As a graduate of the California State Bar Law Office Study Program [1, LOSP https://ehlinelaw.com/become-lawyer-law-degree], I always get concerned when I see laws/regulations that make it harder for those less fortunate, or less gifted, from having an equal opportunity (note I did not say “similar outcome.”) So this new proposal has me taken aback.
The California State Bar examination is designed to check a law school or Law Office Study Program graduate’s knowledge of fundamental, general law and ethics. The actual Exam is administered by the California State Bar, Committee of Bar Examiners. The newly graduated lawyer must pass the Bar of their state to practice law. Unless there is a common rule in place, the lawyer can be waived into that jurisdiction’s Bar.
First, I wanted to point out that law schools don’t teach the Bar Exam. Law schools teach general legal principles. Also, Socratic types of classroom discussions are the norm today. Sadly, these discussions do little to help a person pass the Bar Exam, in my opinion. This comment above does not say the conversations and arguments are not helpful.
Why do I think this? The answer is quite simple: I passed the First Year Law Student’s Exam before entering a law school classroom. I stayed on the Law Office Study Program even after UWLA waived me into law school. But when I was there, I could not understand why the essays weren’t structured more like Bar Exam questions.
I asked professors, “why aren’t you teaching us stuff on the Bar, or teaching us how to write essays like on the Bar.” I was met with the usual. “Law schools don’t teach to the Bar, that is what a review course like BARBRI is for” [3. What is BARBRI?].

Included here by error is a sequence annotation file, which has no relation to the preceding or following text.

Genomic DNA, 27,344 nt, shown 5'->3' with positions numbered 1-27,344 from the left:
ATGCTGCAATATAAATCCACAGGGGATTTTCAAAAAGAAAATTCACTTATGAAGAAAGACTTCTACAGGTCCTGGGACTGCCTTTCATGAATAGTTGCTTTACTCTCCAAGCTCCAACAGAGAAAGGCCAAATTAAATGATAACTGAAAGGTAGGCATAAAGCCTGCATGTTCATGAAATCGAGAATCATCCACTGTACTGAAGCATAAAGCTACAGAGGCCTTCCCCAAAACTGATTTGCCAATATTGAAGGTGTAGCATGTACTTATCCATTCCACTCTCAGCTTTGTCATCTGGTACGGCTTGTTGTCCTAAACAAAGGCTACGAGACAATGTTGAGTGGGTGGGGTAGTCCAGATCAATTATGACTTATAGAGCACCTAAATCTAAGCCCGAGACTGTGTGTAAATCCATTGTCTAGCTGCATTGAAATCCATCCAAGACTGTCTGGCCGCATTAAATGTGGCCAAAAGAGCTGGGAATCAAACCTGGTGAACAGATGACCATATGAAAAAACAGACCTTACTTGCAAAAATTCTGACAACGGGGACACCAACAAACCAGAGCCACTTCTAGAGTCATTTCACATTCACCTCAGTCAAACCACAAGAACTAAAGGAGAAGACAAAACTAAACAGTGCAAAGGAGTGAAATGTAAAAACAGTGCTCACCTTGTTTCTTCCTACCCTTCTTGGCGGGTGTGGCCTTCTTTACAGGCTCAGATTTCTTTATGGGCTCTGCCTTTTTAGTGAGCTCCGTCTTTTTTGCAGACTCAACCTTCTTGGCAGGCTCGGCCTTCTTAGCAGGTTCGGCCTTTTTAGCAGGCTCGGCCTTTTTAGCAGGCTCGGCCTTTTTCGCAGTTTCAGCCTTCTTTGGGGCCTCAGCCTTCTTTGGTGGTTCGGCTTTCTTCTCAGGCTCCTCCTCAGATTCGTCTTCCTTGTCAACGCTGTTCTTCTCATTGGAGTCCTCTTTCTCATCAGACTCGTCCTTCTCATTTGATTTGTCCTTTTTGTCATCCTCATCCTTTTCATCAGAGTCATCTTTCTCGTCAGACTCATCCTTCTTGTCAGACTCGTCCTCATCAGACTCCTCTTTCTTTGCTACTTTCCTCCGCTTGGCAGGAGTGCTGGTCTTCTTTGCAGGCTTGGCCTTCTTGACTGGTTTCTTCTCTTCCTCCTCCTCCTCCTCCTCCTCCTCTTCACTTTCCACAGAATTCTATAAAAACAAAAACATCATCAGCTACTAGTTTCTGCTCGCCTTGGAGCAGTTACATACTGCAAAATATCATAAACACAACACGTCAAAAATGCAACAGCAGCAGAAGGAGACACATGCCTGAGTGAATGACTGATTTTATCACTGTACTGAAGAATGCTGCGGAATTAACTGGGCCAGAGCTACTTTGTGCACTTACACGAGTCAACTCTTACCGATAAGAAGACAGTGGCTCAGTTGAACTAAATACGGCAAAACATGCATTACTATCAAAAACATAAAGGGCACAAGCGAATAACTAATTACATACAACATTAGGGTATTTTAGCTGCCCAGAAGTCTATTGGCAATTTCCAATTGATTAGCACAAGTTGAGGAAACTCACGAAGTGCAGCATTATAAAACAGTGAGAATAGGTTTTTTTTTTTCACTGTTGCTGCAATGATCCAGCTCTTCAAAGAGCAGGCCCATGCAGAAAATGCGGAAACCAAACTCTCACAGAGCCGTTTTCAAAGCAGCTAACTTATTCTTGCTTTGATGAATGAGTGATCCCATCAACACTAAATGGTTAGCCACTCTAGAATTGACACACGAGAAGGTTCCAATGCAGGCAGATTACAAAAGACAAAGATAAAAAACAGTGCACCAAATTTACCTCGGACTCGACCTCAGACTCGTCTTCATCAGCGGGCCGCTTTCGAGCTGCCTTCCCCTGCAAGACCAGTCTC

My findings were that these students were just as smart, if not more intelligent, than kids at top-tiered schools but did not have the time, money, or resources (wealthy parents, etc.) to get into the “better schools.” So I wouldn’t say I like laws that require a law school to have a special bar passage rate. In my opinion, this will cause many law schools not to take on the risk of one of those less fortunate, such as ESL and single moms, discussed above.
The Southern California Institute of Law filed a federal lawsuit. The filing was over a rule requiring state-accredited law schools in the State of California to maintain a bar passage ratio of at least 40%. The lawsuit was filed against 22 sitting and former members of the Committee of Bar Examiners on February 4th. This case was filed in the U.S. District Court for the Central District of California.
The lawsuit claims that the newly adopted bar passage percentage and the committee’s authority in overseeing state-accredited law schools are unconstitutional. The school alleges the committees violated its internal procedures and claimed the committee members have a vendetta by taking this rule.
This new rule will help the top schools and shut out a lot of unused potential admittees, based upon my finding. And the complaint by the school is a total of 42 pages detailing due-process and free-speech violations, while the focus is on the bar passing percentage rule.